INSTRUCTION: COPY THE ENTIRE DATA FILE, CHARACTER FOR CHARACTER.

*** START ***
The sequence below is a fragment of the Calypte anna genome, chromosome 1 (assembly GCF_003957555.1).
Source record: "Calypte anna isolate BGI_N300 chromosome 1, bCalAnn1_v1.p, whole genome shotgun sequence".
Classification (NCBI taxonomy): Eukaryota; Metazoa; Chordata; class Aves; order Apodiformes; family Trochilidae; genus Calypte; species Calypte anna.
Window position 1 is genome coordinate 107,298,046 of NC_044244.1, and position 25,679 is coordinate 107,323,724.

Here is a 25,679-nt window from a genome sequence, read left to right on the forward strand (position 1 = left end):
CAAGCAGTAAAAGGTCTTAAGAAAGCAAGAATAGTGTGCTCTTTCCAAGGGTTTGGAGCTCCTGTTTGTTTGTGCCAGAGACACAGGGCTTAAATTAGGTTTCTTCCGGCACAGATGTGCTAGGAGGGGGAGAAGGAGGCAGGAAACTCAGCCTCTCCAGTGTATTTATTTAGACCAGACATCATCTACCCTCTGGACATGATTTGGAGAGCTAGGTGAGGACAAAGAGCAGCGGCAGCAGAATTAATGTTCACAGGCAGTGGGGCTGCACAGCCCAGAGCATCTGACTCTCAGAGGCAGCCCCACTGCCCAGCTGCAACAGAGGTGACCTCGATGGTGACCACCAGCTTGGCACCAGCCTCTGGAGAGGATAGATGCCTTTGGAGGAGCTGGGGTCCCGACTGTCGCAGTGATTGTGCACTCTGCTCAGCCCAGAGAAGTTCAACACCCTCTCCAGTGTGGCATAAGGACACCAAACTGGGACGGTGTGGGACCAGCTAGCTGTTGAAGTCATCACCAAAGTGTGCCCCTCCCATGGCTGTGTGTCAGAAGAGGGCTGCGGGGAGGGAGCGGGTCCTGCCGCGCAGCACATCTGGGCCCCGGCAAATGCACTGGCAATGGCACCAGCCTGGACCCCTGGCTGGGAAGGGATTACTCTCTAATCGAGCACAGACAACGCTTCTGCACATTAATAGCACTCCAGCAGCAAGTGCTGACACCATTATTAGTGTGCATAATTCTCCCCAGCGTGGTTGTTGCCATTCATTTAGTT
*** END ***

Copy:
The sequence below is a fragment of the Calypte anna genome, chromosome 1 (assembly GCF_003957555.1).
Source record: "Calypte anna isolate BGI_N300 chromosome 1, bCalAnn1_v1.p, whole genome shotgun sequence".
Classification (NCBI taxonomy): Eukaryota; Metazoa; Chordata; class Aves; order Apodiformes; family Trochilidae; genus Calypte; species Calypte anna.
Window position 1 is genome coordinate 107,298,046 of NC_044244.1, and position 25,679 is coordinate 107,323,724.

Here is a 25,679-nt window from a genome sequence, read left to right on the forward strand (position 1 = left end):
CAAGCAGTAAAAGGTCTTAAGAAAGCAAGAATAGTGTGCTCTTTCCAAGGGTTTGGAGCTCCTGTTTGTTTGTGCCAGAGACACAGGGCTTAAATTAGGTTTCTTCCGGCACAGATGTGCTAGGAGGGGGAGAAGGAGGCAGGAAACTCAGCCTCTCCAGTGTATTTATTTAGACCAGACATCATCTACCCTCTGGACATGATTTGGAGAGCTAGGTGAGGACAAAGAGCAGCGGCAGCAGAATTAATGTTCACAGGCAGTGGGGCTGCACAGCCCAGAGCATCTGACTCTCAGAGGCAGCCCCACTGCCCAGCTGCAACAGAGGTGACCTCGATGGTGACCACCAGCTTGGCACCAGCCTCTGGAGAGGATAGATGCCTTTGGAGGAGCTGGGGTCCCGACTGTCGCAGTGATTGTGCACTCTGCTCAGCCCAGAGAAGTTCAACACCCTCTCCAGTGTGGCATAAGGACACCAAACTGGGACGGTGTGGGACCAGCTAGCTGTTGAAGTCATCACCAAAGTGTGCCCCTCCCATGGCTGTGTGTCAGAAGAGGGCTGCGGGGAGGGAGCGGGTCCTGCCGCGCAGCACATCTGGGCCCCGGCAAATGCACTGGCAATGGCACCAGCCTGGACCCCTGGCTGGGAAGGGATTACTCTCTAATCGAGCACAGACAACGCTTCTGCACATTAATAGCACTCCAGCAGCAAGTGCTGACACCATTATTAGTGTGCATAATTCTCCCCAGCGTGGTTGTTGCCATTCATTTAGTT